Put local newspapers on buses to help save London reporting, Assembly report urges

Coming soon to a bus near you? The lesser-spotted Mercury

London buses should carry copies of local newspapers to make sure communities have access to local news, a report from London Assembly members says.

The Assembly’s economy committee has been investigating the decline in local journalism in the capital, which in this part of London has manifested itself in the collapse of the firm which owned the Mercury and South London Press and the News Shopper now being run by a skeleton staff based in Sutton.

Recommendations include the mayor setting up a digital journalism apprenticeship and funding bursaries to address the lack of diversity in the local news business.

But its most eye-catching suggestion is that Transport for London should trial placing local newspapers on selected bus routes “to ensure that groups who are digitally and news-excluded have access to local news”.

However, there will be some practical issues with this – not least that bus operators have already eyed this up as a money-making opportunity. The publisher of Metro pays to have its papers distributed on buses operated by Go-Ahead London – taking up space in the vehicles’ luggage racks.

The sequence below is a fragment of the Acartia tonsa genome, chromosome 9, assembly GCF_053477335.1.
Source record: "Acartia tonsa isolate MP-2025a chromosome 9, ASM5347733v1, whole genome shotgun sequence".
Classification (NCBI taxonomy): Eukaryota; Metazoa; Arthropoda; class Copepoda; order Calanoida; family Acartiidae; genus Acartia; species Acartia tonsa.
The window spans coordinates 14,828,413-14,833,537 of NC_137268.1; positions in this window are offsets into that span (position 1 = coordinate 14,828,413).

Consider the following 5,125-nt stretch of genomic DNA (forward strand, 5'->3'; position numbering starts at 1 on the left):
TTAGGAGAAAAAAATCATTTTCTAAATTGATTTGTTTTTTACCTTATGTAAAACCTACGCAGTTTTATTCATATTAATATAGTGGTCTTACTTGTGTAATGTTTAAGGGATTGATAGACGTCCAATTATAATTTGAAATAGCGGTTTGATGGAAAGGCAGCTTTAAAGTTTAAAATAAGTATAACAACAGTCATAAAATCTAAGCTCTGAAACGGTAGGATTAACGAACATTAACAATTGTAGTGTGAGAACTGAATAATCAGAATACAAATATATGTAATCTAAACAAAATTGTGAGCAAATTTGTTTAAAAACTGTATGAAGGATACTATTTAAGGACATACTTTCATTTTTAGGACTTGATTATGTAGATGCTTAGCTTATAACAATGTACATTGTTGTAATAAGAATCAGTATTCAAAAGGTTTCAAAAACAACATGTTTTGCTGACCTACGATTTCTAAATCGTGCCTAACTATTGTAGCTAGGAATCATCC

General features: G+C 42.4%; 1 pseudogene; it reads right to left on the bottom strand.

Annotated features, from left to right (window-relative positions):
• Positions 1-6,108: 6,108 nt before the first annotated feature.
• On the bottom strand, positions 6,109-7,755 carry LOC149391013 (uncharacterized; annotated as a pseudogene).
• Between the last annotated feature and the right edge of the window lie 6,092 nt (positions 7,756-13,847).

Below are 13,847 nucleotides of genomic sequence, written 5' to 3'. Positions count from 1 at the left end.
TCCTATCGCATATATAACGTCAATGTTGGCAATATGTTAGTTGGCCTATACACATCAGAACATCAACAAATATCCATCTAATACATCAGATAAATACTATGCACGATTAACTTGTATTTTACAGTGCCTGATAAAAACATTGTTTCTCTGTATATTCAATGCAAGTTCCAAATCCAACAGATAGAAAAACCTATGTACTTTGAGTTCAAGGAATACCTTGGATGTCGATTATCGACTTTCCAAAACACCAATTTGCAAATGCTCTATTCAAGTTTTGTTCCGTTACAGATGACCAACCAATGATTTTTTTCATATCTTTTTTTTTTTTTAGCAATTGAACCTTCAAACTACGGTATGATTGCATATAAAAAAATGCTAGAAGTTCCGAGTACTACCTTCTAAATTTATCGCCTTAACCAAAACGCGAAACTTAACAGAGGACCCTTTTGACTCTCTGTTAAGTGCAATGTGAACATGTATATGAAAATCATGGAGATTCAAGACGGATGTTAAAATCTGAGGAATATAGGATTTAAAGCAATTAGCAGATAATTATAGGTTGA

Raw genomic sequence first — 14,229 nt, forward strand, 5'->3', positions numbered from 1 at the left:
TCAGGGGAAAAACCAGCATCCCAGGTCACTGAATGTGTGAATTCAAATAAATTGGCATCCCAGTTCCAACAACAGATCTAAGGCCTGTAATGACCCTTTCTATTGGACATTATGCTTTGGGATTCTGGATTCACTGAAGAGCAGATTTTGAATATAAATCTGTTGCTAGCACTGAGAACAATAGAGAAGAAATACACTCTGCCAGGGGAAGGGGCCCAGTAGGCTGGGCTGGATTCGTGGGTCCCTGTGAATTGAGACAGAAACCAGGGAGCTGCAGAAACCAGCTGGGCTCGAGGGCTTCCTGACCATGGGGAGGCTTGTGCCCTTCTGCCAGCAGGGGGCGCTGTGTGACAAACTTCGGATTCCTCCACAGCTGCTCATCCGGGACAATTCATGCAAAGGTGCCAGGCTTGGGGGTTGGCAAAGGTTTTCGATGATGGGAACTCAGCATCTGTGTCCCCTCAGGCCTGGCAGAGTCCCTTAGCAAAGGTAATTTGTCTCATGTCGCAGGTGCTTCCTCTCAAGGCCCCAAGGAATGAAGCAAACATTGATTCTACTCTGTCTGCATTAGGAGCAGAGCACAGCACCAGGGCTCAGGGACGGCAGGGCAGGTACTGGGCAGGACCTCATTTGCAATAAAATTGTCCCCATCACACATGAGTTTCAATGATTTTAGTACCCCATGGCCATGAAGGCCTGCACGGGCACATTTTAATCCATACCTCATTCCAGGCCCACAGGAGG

And most buses will run through territory served by many local titles – the 202 from Crystal Palace to Blackheath Royal Standard notches up at least nine (Croydon Advertiser, Croydon Guardian, Croydon Citizen, Southwark News, Bromley News Shopper, Bromley Times, South London Press, Greenwich & Lewisham Mercury, Greenwich & Lewisham News Shopper) but would probably end up running with a Croydon title on board as it comes from a garage there.

So any trial would have to pick very short routes. A more practical idea may be to encourage publishers to have distribution points at bus stops – although local councils would have to be on board for that.

The report adds that “hyperlocal newspapers and news blogs deserve to be recognised as credible news sources” but raises questions about how viable they are. It also suggests the mayor “establishes a fund for projects related to democratic engagement, social cohesion and local enterprise” – something that’s reasonably common in the US through outfits such as the Knight Foundation, but very rare here.

If you’re interested enough to read this website, you’ll probably be interested enough in a report that gives a good overview of an industry that’s deteriorating in London – the full thing’s here.

And as for the viability of local news sites – sharp-eyed readers will have spotted a new look and a new web address (853london.com) for this site. Watch this space for news soon on how you can support 853.